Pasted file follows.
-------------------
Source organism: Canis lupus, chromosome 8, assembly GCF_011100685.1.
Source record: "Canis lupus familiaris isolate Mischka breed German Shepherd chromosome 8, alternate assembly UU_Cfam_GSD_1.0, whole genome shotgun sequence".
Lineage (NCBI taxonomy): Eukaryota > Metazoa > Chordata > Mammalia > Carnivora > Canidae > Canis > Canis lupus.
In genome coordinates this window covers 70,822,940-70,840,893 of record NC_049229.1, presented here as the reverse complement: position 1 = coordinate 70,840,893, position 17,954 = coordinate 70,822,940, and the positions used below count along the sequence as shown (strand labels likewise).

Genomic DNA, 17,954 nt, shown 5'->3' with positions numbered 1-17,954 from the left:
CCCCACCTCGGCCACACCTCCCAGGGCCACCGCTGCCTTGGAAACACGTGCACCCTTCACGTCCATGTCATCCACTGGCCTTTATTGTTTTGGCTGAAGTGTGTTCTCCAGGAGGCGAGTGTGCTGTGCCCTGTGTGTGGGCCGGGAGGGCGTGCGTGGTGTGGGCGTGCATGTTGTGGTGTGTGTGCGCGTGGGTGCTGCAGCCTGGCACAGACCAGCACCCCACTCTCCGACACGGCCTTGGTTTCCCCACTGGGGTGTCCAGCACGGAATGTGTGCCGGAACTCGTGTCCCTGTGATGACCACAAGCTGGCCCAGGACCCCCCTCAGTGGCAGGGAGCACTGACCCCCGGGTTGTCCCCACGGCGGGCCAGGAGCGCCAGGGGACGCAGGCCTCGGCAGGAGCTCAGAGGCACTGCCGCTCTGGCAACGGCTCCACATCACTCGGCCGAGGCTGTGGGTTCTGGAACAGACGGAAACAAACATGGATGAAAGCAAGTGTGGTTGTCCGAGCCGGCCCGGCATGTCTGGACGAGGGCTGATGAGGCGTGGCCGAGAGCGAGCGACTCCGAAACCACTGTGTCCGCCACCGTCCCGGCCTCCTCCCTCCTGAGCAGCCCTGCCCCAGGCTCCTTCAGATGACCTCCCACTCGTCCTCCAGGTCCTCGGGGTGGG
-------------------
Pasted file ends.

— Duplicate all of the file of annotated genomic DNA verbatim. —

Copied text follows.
Source organism: Canis lupus, chromosome 8, assembly GCF_011100685.1.
Source record: "Canis lupus familiaris isolate Mischka breed German Shepherd chromosome 8, alternate assembly UU_Cfam_GSD_1.0, whole genome shotgun sequence".
Lineage (NCBI taxonomy): Eukaryota > Metazoa > Chordata > Mammalia > Carnivora > Canidae > Canis > Canis lupus.
In genome coordinates this window covers 70,822,940-70,840,893 of record NC_049229.1, presented here as the reverse complement: position 1 = coordinate 70,840,893, position 17,954 = coordinate 70,822,940, and the positions used below count along the sequence as shown (strand labels likewise).

Genomic DNA, 17,954 nt, shown 5'->3' with positions numbered 1-17,954 from the left:
CCCCACCTCGGCCACACCTCCCAGGGCCACCGCTGCCTTGGAAACACGTGCACCCTTCACGTCCATGTCATCCACTGGCCTTTATTGTTTTGGCTGAAGTGTGTTCTCCAGGAGGCGAGTGTGCTGTGCCCTGTGTGTGGGCCGGGAGGGCGTGCGTGGTGTGGGCGTGCATGTTGTGGTGTGTGTGCGCGTGGGTGCTGCAGCCTGGCACAGACCAGCACCCCACTCTCCGACACGGCCTTGGTTTCCCCACTGGGGTGTCCAGCACGGAATGTGTGCCGGAACTCGTGTCCCTGTGATGACCACAAGCTGGCCCAGGACCCCCCTCAGTGGCAGGGAGCACTGACCCCCGGGTTGTCCCCACGGCGGGCCAGGAGCGCCAGGGGACGCAGGCCTCGGCAGGAGCTCAGAGGCACTGCCGCTCTGGCAACGGCTCCACATCACTCGGCCGAGGCTGTGGGTTCTGGAACAGACGGAAACAAACATGGATGAAAGCAAGTGTGGTTGTCCGAGCCGGCCCGGCATGTCTGGACGAGGGCTGATGAGGCGTGGCCGAGAGCGAGCGACTCCGAAACCACTGTGTCCGCCACCGTCCCGGCCTCCTCCCTCCTGAGCAGCCCTGCCCCAGGCTCCTTCAGATGACCTCCCACTCGTCCTCCAGGTCCTCGGGGTGGG